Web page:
Q. Do the students speak English?
A. Yes, they all speak some level of English. Visiting university students must demonstrate some level of proficiency in English, but many are here specifically to learn English and immerse themselves in the language to improve their skills. Many students find that staying in a welcoming American home is the best way to do that.
Q. Will I be reimbursed for my expenses?
A. The student is charged a weekly fee to cover management and supervision costs, 24/7 emergency support services, as well as to reimburse the host for meals and accommodation expenses. This fee varies regionally and is also based on proximity to schools and the meal plan selected by the students. Hosts receive the majority of this fee which is designed to reimburse them for their day-to-day expenses. You can read more about our programs here.
Q. How close do I have to be to a university?
A. Our goal is that our hosts will live within a reasonable bus (or other public transportation vehicle) ride to the student's educational institution. Educational institutions may include not just schools and universities, but also private education providers, community colleges, technical or vocational institutions, and English-language schools. If you are interested in a hosting experience, please complete the application.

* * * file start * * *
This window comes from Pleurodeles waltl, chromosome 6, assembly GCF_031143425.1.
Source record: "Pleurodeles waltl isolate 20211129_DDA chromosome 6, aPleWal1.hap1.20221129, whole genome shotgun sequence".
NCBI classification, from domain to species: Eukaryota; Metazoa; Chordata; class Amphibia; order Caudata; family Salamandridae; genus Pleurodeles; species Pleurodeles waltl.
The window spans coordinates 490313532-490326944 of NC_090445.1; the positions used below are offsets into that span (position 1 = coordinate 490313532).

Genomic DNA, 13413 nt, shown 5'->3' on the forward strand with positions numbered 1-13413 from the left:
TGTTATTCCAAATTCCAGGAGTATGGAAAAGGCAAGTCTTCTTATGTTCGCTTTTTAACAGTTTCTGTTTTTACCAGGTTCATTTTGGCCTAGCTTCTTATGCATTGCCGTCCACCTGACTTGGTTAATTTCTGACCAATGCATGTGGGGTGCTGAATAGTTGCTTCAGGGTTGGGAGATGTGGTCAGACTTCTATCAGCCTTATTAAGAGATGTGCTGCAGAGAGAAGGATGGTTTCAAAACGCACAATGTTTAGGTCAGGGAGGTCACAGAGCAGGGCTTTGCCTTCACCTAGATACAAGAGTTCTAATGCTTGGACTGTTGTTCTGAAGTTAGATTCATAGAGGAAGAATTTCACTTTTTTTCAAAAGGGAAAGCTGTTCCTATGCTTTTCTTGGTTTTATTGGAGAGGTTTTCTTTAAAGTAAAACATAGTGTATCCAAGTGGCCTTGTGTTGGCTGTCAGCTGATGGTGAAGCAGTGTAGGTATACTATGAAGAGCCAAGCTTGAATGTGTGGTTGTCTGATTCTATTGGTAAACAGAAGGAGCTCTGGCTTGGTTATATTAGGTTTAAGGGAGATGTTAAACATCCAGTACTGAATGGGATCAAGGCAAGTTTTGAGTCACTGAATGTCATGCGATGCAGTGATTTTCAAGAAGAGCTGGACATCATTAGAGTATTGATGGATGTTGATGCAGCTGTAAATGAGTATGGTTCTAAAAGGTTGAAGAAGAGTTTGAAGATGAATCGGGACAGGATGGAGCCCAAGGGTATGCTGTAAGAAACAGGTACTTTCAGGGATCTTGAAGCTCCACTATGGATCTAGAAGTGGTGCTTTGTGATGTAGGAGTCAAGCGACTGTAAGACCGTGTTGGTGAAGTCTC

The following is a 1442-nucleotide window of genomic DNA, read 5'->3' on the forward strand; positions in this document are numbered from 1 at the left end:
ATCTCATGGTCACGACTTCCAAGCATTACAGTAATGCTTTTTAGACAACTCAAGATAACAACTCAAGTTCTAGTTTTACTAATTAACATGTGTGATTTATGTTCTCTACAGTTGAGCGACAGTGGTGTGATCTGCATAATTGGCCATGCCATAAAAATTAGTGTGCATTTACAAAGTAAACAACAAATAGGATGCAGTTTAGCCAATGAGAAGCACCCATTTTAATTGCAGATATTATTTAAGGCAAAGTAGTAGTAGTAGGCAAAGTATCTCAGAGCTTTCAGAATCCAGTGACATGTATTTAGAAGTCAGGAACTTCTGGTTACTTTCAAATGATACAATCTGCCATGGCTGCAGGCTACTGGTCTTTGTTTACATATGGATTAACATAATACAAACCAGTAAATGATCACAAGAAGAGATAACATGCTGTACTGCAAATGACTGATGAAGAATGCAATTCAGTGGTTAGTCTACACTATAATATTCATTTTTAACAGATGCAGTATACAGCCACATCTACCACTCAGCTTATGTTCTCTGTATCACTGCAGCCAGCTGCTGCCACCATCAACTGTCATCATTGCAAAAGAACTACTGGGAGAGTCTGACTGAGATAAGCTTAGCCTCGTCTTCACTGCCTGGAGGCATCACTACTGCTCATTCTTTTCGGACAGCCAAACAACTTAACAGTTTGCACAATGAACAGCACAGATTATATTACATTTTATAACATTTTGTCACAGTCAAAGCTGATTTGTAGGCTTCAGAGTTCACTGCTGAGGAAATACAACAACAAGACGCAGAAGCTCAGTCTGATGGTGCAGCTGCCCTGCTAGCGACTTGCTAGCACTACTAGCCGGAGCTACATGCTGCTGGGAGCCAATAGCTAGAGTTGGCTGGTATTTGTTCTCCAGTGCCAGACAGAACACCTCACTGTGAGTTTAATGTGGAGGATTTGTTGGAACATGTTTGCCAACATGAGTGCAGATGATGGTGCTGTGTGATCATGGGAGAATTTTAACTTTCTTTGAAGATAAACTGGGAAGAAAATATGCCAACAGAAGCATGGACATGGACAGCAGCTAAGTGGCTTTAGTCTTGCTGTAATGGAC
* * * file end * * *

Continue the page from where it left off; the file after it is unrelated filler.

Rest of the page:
Q. How do I apply?
A. Click the "Host Application" button which is also found on the homepage. Once you have completed all three pages of the application form and submitted it, an email will be sent to your email address. You must receive this email and click an activation link to verify your email address and activate your account. You can then log in to your AHN Host Homepage whenever you wish.
Q. After I apply, what's next?